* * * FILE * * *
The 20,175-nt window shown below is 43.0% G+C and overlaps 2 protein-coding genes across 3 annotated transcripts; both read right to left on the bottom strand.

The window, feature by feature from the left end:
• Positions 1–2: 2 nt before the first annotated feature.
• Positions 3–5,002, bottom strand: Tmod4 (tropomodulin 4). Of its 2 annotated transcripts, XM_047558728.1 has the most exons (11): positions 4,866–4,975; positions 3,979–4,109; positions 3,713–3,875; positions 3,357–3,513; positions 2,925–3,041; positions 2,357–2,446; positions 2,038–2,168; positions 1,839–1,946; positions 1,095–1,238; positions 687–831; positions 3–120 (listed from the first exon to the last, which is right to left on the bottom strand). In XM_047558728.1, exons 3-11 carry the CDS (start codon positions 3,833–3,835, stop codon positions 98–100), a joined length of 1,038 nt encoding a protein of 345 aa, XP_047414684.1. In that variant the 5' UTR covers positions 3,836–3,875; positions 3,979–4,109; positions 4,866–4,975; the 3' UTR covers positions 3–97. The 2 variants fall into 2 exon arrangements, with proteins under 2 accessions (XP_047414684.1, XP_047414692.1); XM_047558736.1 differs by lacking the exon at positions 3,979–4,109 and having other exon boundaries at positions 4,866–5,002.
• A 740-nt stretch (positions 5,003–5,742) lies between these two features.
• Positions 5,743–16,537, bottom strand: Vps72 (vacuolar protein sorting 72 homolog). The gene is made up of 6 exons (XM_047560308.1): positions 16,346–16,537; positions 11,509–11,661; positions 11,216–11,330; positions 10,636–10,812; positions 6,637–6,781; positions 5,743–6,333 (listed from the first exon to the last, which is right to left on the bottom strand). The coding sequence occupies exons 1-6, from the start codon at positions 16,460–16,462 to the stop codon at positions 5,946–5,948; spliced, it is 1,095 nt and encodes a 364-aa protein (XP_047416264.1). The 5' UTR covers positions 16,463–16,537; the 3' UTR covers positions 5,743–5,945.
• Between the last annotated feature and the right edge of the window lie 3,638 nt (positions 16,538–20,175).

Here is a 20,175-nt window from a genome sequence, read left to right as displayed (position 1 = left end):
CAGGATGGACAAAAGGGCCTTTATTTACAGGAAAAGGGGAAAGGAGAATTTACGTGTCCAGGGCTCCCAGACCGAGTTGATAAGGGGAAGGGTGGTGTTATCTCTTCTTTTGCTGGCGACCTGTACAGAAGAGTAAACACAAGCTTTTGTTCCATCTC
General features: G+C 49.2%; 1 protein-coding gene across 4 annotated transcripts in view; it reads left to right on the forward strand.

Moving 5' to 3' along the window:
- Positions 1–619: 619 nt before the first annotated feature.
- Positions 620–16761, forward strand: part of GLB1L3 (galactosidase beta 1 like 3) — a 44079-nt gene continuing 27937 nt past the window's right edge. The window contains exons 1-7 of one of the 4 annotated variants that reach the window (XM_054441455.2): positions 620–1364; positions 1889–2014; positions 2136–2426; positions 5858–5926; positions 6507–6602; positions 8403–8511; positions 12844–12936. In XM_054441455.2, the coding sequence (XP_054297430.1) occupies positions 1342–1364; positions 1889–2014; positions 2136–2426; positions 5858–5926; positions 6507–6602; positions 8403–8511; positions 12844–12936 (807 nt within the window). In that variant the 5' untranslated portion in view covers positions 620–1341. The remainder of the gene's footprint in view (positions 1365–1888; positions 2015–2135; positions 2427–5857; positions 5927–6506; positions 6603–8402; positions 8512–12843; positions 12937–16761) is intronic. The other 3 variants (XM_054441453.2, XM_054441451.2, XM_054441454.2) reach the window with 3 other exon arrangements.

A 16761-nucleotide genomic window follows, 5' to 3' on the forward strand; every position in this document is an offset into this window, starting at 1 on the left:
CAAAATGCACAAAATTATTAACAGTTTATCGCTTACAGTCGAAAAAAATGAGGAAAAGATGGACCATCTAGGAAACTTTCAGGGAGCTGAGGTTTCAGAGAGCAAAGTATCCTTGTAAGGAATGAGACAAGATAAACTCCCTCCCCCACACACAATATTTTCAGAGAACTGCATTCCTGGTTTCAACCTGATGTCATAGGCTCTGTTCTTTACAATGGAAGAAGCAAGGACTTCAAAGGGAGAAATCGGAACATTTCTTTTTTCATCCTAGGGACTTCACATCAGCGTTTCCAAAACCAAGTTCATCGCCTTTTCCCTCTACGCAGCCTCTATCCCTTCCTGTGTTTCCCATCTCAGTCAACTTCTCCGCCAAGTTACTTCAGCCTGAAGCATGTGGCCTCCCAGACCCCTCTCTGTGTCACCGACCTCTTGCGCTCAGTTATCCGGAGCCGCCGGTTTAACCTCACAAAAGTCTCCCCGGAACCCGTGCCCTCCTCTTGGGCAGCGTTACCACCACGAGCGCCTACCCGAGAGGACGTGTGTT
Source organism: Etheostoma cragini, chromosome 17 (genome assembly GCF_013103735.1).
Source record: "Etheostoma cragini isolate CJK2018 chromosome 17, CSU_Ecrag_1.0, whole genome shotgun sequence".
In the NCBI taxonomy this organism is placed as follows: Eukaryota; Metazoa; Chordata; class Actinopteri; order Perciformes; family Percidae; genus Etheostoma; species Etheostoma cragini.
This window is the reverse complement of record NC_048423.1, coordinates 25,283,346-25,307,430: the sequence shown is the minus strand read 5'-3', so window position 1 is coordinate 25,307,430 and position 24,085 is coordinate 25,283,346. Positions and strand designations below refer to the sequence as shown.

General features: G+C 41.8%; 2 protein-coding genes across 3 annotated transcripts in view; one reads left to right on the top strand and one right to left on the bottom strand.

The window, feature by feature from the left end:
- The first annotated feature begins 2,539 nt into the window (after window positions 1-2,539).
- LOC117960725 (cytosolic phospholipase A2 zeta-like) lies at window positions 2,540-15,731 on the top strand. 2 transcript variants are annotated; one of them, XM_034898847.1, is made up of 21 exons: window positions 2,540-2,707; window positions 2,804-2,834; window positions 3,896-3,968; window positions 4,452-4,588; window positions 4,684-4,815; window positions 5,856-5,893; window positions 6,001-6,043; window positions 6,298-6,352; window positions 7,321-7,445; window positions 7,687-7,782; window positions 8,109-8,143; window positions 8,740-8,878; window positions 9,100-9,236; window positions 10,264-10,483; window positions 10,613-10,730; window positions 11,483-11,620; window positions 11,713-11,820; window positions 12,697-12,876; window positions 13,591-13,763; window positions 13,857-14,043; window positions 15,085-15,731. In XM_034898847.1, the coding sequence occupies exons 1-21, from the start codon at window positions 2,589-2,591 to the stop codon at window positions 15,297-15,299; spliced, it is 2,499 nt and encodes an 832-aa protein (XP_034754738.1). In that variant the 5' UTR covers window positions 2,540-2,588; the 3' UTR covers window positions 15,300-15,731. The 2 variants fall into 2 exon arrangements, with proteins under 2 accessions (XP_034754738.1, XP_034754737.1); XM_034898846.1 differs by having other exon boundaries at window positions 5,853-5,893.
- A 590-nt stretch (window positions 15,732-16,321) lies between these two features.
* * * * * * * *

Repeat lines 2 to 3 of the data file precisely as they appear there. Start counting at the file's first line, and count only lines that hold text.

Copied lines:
The window, feature by feature from the left end:
• Positions 1–2: 2 nt before the first annotated feature.